After 41 years in the corporate world as a commercial real estate broker and developer, John Gabrielson — or Gabby as his friends call him — needed a new lease on life.

"I have to be busy," he said inside his Sandestin home. "I may have retired from real estate, but I'm not retired from life."

It wasn't until Gabrielson and his wife Carolyn or Ki, moved to Florida from Minnesota that he began craving those creative juices.

"I had to have something to do besides golf and fishing," he said with a laugh.

His wife inspired him to do decorative crafts by showing him design magazines. He fashioned candles from recycled wine bottles and crafted small sculptures from shells found on South Walton beaches. And then, one day he found himself at the Sandestin landscape dump.

"I saw a big, old pine log," he recalled. "I got approval and took it home, cut it into three sections and made three stump stools. I sent them to my daughter, Lisa, an interior designer in Atlanta and they sold."

It was an “ah-ha” moment for Gabrielson.

After his newfound talent in wood artistry, he came across Bruner Lumber Company in Bruce, where he started to buy reclaimed old-growth cypress logs. Judging by the rings on some of Gabrielson's finished pieces — one is 500 years old — these pieces of wood have seen a lot of history.

"In the mid-late 1800s this whole area was covered in swamps and cypress trees," the artist said.

Reclaiming the waterlogged cypress is like restoring a piece of the past.

"I get so enamored by this," Gabrielson said. "Think about it, a tree growing in Florida in 1400 — that was before Columbus. At some point I'd like to explore the old-growth pine in Minnesota."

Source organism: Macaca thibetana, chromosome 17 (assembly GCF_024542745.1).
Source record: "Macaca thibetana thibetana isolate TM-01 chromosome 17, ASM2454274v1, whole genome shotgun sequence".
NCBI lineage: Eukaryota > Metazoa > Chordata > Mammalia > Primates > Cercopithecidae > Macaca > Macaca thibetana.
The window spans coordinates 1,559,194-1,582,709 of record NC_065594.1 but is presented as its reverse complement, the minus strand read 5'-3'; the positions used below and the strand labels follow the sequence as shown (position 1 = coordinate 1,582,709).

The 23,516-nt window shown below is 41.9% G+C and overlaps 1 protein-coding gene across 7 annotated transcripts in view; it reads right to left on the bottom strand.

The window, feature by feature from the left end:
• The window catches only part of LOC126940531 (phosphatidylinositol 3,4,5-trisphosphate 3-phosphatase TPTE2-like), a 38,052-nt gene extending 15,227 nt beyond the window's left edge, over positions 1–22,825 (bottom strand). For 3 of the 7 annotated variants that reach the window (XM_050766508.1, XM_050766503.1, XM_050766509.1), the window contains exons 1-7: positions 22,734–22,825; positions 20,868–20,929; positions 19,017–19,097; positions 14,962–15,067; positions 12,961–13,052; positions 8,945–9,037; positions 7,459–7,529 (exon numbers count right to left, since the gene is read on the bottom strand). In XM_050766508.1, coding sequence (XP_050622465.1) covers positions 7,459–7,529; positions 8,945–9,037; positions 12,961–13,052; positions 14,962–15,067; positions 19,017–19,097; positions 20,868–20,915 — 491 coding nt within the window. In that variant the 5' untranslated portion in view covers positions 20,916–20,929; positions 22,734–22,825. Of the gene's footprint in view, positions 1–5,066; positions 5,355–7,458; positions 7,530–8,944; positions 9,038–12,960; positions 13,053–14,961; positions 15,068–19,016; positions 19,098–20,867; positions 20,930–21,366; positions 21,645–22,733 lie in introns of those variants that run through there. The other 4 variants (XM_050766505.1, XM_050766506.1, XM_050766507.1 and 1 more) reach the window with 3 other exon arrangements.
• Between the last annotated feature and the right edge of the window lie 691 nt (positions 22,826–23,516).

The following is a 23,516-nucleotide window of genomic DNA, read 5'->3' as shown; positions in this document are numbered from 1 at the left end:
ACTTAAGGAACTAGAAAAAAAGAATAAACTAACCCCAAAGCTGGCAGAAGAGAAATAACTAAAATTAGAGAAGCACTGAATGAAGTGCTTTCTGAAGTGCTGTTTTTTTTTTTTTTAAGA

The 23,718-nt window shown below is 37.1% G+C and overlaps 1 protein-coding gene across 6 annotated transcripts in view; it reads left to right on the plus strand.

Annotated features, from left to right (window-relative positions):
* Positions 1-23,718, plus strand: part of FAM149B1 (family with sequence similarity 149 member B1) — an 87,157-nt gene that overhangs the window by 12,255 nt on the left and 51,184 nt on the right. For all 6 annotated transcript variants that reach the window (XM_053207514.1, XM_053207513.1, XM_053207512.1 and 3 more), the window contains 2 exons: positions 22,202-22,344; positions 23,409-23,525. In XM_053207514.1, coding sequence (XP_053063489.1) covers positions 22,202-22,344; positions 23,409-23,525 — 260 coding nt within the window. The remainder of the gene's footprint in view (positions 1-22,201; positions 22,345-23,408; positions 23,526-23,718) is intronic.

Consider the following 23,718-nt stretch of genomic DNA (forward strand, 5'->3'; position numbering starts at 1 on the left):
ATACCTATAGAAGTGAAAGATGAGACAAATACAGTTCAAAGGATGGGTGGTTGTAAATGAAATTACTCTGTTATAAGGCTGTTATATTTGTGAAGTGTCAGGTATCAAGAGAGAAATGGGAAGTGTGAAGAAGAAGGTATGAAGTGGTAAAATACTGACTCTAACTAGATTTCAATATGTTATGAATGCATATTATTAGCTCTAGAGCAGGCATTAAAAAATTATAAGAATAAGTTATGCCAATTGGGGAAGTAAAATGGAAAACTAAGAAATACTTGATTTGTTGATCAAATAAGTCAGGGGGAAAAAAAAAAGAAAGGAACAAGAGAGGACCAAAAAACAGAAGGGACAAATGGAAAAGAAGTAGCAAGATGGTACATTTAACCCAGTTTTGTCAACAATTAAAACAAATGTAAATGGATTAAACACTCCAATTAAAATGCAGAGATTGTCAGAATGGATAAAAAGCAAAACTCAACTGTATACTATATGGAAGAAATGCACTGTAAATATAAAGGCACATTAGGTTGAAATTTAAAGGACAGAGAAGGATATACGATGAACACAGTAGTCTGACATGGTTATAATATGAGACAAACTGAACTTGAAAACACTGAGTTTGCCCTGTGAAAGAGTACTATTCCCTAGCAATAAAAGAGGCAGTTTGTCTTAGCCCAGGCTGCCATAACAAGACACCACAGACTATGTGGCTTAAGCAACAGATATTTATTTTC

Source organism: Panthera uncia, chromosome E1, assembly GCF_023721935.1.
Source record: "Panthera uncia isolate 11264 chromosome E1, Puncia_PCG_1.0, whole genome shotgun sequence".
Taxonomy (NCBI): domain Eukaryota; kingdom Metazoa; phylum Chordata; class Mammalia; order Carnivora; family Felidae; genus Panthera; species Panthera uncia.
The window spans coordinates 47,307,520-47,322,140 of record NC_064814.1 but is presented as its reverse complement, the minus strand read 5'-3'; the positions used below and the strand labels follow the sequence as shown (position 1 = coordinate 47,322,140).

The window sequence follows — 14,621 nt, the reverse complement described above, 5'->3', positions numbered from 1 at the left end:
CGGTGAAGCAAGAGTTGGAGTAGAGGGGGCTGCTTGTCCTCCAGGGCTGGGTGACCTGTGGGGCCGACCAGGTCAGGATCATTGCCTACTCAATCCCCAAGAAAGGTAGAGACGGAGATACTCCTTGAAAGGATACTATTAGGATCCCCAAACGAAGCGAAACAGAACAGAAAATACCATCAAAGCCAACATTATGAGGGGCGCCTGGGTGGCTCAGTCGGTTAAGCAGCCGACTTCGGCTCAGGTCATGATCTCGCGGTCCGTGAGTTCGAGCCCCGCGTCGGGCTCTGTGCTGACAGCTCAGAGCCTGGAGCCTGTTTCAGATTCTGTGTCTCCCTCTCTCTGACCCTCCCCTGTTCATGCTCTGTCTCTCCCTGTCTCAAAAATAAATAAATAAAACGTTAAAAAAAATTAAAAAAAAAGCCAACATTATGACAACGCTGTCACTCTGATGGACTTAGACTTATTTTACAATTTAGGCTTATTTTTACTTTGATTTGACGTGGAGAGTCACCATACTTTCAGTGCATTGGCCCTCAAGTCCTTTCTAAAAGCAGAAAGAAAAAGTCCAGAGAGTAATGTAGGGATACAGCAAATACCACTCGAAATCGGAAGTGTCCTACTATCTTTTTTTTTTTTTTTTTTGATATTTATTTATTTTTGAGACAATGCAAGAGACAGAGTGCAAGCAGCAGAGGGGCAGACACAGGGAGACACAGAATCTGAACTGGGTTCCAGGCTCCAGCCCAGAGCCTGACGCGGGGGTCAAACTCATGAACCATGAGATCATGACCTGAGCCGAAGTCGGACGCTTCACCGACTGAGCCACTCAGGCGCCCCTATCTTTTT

Gabrielson constructs pieces such as tables, stools, picture frames and sculptures with the old-growth cypress. Not one to waste materials, the artist is always thinking of new things to create.

"It's interesting when you start getting into the that mode and you think 'Now what can I do with this?' " he said. "Sometimes I wake up in the middle of night with ideas."

In the past, Gabrielson said he has experienced creative spurts of energy, but he has never before acted on them.

"Every six or seven years I would get antsy or bored," he said of the corporate life. "But I have never done anything creative. Now, I can't wait to get in my garage and work."

Gabrielson certainly stays busy. Between his five grandchildren, he's crafted gifts such as rings made of antique spoons and photo boards made from his favorite medium — old-growth cypress.

The process of turning an old, rotten log into a beautiful piece of furniture takes about three days and a lot of manual labor.

"First, I pressure wash the log, to get the silt out," Gabrielson said. "Then, I use a dremel to dig out the ugly, rotted wood inside, then I start the sanding process using two or three different types of sanding tools."

The finishing work can vary. Sometimes, pieces are left natural while some receive a coat of Tung oil to bring out the wood grain. All pieces are given a clear finish to protect the wood.

After a request from his daughter to paint one of the cypress tables black, he's played with color, but prefers to leave the wood as natural as possible.

"The grains are so beautiful; I hate to cover it with a solid color," he said.

Entering a new world of arts and crafts, Gabrielson said he is having a lot of fun.

"I'm meeting some very interesting people — they're so encouraging," he said.

When it comes to selling pieces, Gabrielson's business is primarily word of mouth. He has sold a few tables and sculptures at Smith's Antique Mall in Destin and his daughter continues to sell pieces in Georgia at the Queen of Hearts Antique store and the Scott Antique Market fair where she has booths.

Combining the history of the aged wood and the time spent creating them into a unique piece of furniture, Gabrielson becomes rather attached to his work.

"I brought some cypress back from Bruner Lumber Company and my friend says 'That's great firewoood.' But, no, those are my babies," he said with a laugh.

Saving the cypress from the chipper, the artist is not only reclaiming history, he's restoring it too.

"There's a story behind these pieces and it's a story no one can tell," Gabrielson said. "It's a piece of Florida history."